3D Robotics

ArduPlane home page




Convert any RC airplane into a fully-autonomous UAV!
Just add the APM 2 autopilot to any RC aircraft and it becomes a fully-programmable flying robot with a powerful ground station and Mission Planner.  


Features include:

  • Return to Launch with a flick of your RC toggle switch or a mouse click in the graphical Ground Station
  • Unlimited 3D GPS waypoints
  • Built-in camera control
  • Fully-scriptable missions
  • One-click software load, and easy point-and-click configuration in the powerful Mission Planner. NO programming required!
  • Replay recorded missions and analyze all the data with a graphing interface
  • Supports two-way telemetry with Xbee wireless modules. 
  • Point-and-click waypoint entry or real-time mission commands while the UAV is in the air
  • Fly with a joystick or gamepad via your PC--no need for RC control!
  • Built-in failsafe will bring your aircraft home in the case of radio loss


All instructions and software are here.






APM 2 is an open source, Arduino-compatible, pro-quality autopilot. It is the most advanced IMU-based open source autopilot available today, and provides an entire UAV control system with scriptable missions with 3D waypoints, in-flight uploading of commands and powerful ground station software. 


APM 2 supports any kind of of vehicle with a one-click change of code. Available code include ArduPlane (fixed wing), ArduCopter (rotary wing), ArduRover (ground vehicles) and more.


Everything you need to create an ArduPlane UAV:


APM 2.5 autopilot with GPS ($179)

[Optional] Telemetry kit ($75).



You'll also need a at least a five-channel RC radio setup, a soldering iron, a mini USB cable and of course something that flies!3689354440?profile=original (We're partial to the SkyFun delta wing (right) and
Bixlee 2   powered glider (left) or its equivalents ourselves).






Source code/firmware

Note: ArduPilot Mega requires no programming, but it's open source and you're welcome to modify it if you'd like. If you are going to play with the code, you can use the free Arduino IDE to edit and upload the code to the ArduPilot board.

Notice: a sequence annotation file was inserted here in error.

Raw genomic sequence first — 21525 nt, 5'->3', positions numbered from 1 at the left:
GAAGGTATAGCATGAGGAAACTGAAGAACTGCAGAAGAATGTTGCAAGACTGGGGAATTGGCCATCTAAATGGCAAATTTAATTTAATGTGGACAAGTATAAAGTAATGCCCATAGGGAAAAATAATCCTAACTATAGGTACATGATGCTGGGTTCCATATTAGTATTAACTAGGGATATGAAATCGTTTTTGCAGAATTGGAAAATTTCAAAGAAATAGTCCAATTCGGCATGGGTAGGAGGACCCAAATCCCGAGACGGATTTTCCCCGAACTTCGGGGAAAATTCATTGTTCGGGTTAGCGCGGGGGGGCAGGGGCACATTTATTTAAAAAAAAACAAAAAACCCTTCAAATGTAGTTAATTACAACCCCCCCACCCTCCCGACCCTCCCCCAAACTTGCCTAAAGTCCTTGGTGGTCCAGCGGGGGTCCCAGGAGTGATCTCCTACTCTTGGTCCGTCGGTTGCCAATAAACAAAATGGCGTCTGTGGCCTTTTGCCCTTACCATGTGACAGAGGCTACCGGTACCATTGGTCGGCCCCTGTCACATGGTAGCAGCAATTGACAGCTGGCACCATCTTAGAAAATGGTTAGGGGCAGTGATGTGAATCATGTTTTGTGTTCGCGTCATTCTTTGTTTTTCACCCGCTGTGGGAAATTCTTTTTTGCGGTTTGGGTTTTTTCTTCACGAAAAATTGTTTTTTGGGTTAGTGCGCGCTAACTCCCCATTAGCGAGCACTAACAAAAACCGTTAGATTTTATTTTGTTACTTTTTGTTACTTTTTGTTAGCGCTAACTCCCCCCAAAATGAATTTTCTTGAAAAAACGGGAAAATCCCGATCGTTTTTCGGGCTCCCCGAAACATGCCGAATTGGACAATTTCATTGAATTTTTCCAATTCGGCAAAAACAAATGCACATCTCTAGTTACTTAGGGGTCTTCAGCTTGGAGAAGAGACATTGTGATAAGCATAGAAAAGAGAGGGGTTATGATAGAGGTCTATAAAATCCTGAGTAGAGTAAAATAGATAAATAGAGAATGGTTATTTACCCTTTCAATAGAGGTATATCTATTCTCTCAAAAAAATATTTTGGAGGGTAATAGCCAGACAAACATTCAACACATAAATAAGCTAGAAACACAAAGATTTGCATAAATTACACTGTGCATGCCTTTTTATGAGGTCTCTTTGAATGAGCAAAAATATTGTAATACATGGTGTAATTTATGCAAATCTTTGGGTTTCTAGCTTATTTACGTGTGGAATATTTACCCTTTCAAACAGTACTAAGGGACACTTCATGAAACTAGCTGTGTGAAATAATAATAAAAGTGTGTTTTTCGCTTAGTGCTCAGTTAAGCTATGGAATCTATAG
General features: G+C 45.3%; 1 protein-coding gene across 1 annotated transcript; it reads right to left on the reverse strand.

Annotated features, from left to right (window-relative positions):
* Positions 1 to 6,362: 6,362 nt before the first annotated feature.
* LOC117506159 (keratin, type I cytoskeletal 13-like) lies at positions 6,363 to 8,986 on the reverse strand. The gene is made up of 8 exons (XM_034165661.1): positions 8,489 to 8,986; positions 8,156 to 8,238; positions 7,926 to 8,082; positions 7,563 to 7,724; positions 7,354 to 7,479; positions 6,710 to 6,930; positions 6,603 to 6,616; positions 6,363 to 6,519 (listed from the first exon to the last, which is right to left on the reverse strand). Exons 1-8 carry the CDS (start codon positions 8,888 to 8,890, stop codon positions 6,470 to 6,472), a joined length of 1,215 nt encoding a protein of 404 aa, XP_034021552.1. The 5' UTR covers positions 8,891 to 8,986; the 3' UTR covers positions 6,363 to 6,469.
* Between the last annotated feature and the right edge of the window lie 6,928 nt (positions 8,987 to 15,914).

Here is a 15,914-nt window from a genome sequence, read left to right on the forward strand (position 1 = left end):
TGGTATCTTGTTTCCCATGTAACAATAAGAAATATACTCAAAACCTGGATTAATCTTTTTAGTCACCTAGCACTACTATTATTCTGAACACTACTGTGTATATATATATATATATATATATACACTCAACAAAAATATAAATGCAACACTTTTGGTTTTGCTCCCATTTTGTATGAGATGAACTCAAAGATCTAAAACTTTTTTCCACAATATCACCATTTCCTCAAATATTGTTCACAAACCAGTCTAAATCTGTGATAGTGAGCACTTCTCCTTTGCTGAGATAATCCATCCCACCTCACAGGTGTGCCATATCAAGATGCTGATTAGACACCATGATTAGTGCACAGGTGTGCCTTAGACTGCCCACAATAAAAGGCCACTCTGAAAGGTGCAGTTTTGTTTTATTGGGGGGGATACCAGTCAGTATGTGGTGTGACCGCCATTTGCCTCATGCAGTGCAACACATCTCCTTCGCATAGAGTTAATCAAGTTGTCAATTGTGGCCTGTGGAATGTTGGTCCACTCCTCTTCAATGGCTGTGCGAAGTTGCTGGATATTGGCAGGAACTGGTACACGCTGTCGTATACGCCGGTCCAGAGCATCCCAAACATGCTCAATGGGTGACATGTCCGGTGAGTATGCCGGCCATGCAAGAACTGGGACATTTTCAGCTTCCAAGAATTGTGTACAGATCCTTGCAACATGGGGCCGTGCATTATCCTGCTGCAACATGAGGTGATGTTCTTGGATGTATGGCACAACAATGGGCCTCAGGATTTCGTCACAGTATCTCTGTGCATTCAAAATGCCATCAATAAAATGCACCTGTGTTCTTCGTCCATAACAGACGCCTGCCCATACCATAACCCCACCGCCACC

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  • Developer

    Try getting data using U-Center first to rule out a hardware problem. I am not a U-Center expert, but there are a few threads here about it.
  • @Doug Weibel
    i'm powering up by usb and battery at the same time. my imu Led B is getting a solid yellow. while my LED C is flashing .so i'm guessing i'm not getting any gps lock?
    my U-Center is flashing dark green and light green, but i am not receiving any information about the location. i'm using baudrate 38400.
  • Developer
    The current APM software uses libraries for all of the gps code. Please review the manual.

    Powering the APM by USB may or may not supply enough power to get lock with your gps. It depends on how much power your computer will source through the usb cable.
  • Excellent. Thanks Michael. I just wanted to be sure.
  • Developer
    Remove the solder blob from SJ1 on the APM board. This separates the servo power rail from the APM power rail. Then you need to power APM either via the USB connector on the oilpan, or via the power pins on the APM board (down by the solder jumper, not the servo pins).
  • If I power the APM separately, can I still power the servos from the main motor battery?

    Is there a way to power the servos/motor and the Ardupilot/IMU from completely separate sources?

  • Developer
    The USB interface won't provide enough power to reliably run servos.

    As long as you are *careful* connecting 5V via the servo connectors, you will be fine powering APM that way.

    If you have removed the solder from SJ1, you can power APM via the adjacent power connector. 12V is probably too much; try 7-8V there at most.
  • Hello Everyone, I have another Noob question.
    I have my airframe all set up, I have a test bench DC power supply (0-50v Variable) connected to debug this issue, but I'm stuck. If I have my hardware plugged into my USB port on my computer it seems like it's not getting enough power,(rebooting constantly) but when I provide 12 volts, it seems like it's getting too much, ( and still rebooting constantly, and making the servos twitch)

    What is the correct way to power the APM?
    Can I use the power coming from the motor controller?
    Should I power them separately, if so, How?

    Thanks for the help.

    Steve I--
  • Developer
    @toh - sorry, I can't make sense of what you're saying here
    @jimmy - if you are using a USB port on a hub or keyboard, try one that's actually directly connected to your motherboard

    In general though, properly implemented USB ports shut down completely when they are overloaded, so the symptoms you're seeing don't sound like current limit issues.
  • My Mediatek GPS only works when hooked up to the battery. Does not lock on when plugged into USB, so I'd say that's normal.
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